Solo self-employed may now negotiate collectively

The Norwegian Competition Authority will follow the EU’s new approach to collective bargaining for the solo self-employed. This entails that collective negotiations for better pay and working conditions will be possible without being in breach of the competition rules.

At the end of September this year, the EU Commission published new guidelines on collective bargaining. These guidelines make it clear that the EU competition rules do not bar solo self-employed people from collectively negotiating for better pay and working conditions. This group of people may be in need of improving their pay and working conditions collectively without risking breaching EU competition law.

– The Norwegian Competition Authority will follow the approach of the new guidelines when enforcing the Norwegian Competition Act. It is a positive development that these workers now will have the opportunity to improve their pay and working conditions, says Director General Tina Søreide.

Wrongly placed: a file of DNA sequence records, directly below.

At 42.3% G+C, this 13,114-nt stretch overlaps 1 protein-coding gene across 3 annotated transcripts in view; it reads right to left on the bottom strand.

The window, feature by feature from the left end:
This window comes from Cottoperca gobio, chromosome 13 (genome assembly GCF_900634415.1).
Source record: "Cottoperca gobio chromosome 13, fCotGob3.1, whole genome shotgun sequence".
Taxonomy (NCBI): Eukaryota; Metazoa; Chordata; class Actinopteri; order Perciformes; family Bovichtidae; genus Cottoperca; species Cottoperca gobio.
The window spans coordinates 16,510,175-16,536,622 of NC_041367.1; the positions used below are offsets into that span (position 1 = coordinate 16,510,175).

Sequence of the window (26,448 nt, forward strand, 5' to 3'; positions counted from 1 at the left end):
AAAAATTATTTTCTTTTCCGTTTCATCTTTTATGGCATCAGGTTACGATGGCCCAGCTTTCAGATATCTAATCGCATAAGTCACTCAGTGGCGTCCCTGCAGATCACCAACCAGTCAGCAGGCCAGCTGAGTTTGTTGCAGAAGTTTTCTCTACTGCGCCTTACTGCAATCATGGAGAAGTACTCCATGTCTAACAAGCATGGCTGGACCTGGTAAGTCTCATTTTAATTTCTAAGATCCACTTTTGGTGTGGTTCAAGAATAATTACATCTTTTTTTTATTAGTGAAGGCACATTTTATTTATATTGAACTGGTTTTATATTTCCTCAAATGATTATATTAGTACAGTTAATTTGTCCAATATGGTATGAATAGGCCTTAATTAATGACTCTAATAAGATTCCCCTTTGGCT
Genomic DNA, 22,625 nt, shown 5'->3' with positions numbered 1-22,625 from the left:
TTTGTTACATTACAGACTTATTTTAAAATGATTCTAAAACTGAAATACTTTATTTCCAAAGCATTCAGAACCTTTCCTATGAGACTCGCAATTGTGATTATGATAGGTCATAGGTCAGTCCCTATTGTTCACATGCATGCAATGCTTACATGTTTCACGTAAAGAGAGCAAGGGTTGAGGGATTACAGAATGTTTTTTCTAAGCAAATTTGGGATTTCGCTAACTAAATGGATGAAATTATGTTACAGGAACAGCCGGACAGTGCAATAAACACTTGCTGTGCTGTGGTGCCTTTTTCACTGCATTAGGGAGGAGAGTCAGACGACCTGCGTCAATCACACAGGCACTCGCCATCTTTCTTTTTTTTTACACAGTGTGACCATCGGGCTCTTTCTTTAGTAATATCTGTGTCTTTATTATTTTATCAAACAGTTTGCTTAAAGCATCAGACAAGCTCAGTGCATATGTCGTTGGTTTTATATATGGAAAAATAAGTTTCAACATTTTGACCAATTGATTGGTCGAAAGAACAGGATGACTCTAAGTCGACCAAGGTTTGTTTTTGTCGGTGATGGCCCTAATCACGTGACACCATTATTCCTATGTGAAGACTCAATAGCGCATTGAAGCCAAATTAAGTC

The Competition Act prohibits agreements between undertakings that restrict competition, e.g. by fixing prices or sharing markets. In the labour market the situation is different. Cooperation between workers is regarded as desirable to strengthen their ability to secure good pay and working conditions in negotiations with powerful employers or companies. Such cooperation between workers is therefore exempt from the Competition Act.

The new guidelines are aimed towards those who are formally self-employed, but who work alone in their own enterprises. It is clarified in the guidelines when this group may collectively negotiate with their employers in the same way as ordinary workers without being in breach of EU competition rules.

– The collective negotiations may only concern salary and working conditions with employers or employer representatives. Amongst other things, this means that such collective negotiations cannot concern the fixing of consumer prices. This may still be in breach of the competition rules, says Søreide.

Tina Søreide, Director General of the Norwegian Competition Authority